Why “scientific data” is hurting and helping

July 18, 2017

A few weeks ago, I got done reading the landmark baseball book Moneyball.  It is an outstanding book that overlaps a bit with the Brad Pitt film, but goes into far more historic perspective on the birth of sabremetrics.

Trying my best to briefly recap:  sabremetrics (or advanced metrics) grew out of a major series of papers written by Bill James back in the early 1980s.  He started with some of the basic “unanswerable” questions of baseball (Is it pitching or hitting that wins games?  What role does defense really play?), and he tried to answer them much like a scientist might.  He gathered as much raw data (player and team statistics) as he could, and then looked for correlations between those numbers and team success.  His findings were revolutionary:  the currency of baseball is the out, and therefore, you want players that make the fewest possible outs … this means that you want players with high on-base percentages (OBP), and ignore the big stats like batting average and RBIs.  He also found a strong correlation for success with players who had high slugging percentages (SLG — the measure of a player’s “power” … home tuns, and triples increase your SLG more than doubles and singles).

The point driven home in Moneyball is that when baseball teams were presented with this wealth of tremendous data showing them how to win, they all largely ignored it until Billy Beane and Paul DePodesta needed a way to build a winning team in Oakland without a New York Yankees gangster wad in their back pockets.  They realized that the qualities that won games (getting walks to improve your OBP and hitting doubles to raise your SLG) were often under-priced in the vast marketplace of players, and that Oakland could build a winning team by going after these players.  You didn’t care so much about defense, which was difficult to quantify, and you definitely didn’t want your players trying to steal bases, unless their chance of success was extremely high.  You wanted guys who could draw walks and not hit the ball into the air to make a lot of outs.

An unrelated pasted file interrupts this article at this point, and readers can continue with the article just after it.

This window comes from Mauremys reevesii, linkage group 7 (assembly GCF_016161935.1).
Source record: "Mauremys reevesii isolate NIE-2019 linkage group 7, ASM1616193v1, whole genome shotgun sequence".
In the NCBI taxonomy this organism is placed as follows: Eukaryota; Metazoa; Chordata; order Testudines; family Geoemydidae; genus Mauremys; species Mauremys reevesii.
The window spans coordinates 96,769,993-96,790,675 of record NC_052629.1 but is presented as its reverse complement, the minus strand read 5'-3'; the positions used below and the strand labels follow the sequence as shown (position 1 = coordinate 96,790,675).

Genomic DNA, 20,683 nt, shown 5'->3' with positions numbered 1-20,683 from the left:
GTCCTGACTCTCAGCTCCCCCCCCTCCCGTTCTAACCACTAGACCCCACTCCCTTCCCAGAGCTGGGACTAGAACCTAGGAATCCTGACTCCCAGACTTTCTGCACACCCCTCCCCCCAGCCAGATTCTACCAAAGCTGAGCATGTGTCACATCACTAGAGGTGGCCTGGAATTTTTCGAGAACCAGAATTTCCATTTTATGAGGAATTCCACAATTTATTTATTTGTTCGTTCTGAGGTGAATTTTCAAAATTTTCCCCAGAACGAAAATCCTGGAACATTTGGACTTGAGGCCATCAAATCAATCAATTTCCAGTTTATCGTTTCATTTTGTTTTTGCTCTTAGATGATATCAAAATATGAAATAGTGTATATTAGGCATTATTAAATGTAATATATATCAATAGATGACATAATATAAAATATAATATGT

The A’s have built teams that on a performance-to-dollar basis outperform nearly every team in Major League Baseball, but have failed to get a team to the World Series in the almost 2 decades they have been trying.  From a front office standpoint, the team has prospered.  From a fan’s standpoint, the A’s have largely failed to make a run at the World Series, and play in a (sometimes literally) cesspool of a stadium.  Sure, you were lucky in the men’s room at Wrigley Field if the only things you had to deal with was a pantsless mascot rubbing against you while the odor of urine wafted above the single trough running through the middle of the room … but at least you usually never had to actually walk through human waste.  The good news is that the A’s are finally getting a new stadium (bad news Cub fans … you still have Clark the pantsless bear as your spokesperson).

Moneyball, the book, was published in 2003, and over the past almost 15 years, baseball front office people have digested it, and have adjusted to it.  This summer, watching baseball, I have come to the conclusion that this philosophy has reached saturation in baseball (looking for proof?  Check out the most recent World Series winning team … a team of very interchangeable players, not really any stars or Hall of Fame caliber players, but which did come together to score runs and win games). However, I’m not sure this is overall a great thing.  Out are things like base running, great defense, and with players trained to take more and more pitches to get that walk … is it any wonder that the average time of Major League games has become a problem?

This new approach to building teams has added a degree of parity to baseball which, with the absence of a salary cap, isn’t at all a bad thing (when the Yankees haven’t won a World Series in 8 years, and the Royals have … that is a GOOD thing).  However, in so carefully building a data-driven baseball team, I think there is a certain fun factor that is sucked out of the game.  This may not on the surface seem like a big deal (after all … if you are winning, aren’t you having fun?), but there is something underlying the patterns of data … since ultimately, only a handful of teams make the playoffs, for the teams that are trying to do this, and are not winning, what you are left with comes across as boring … and my guess is that this does not sell seats or merchandise … and that should concern the ownership and management of teams to some extent.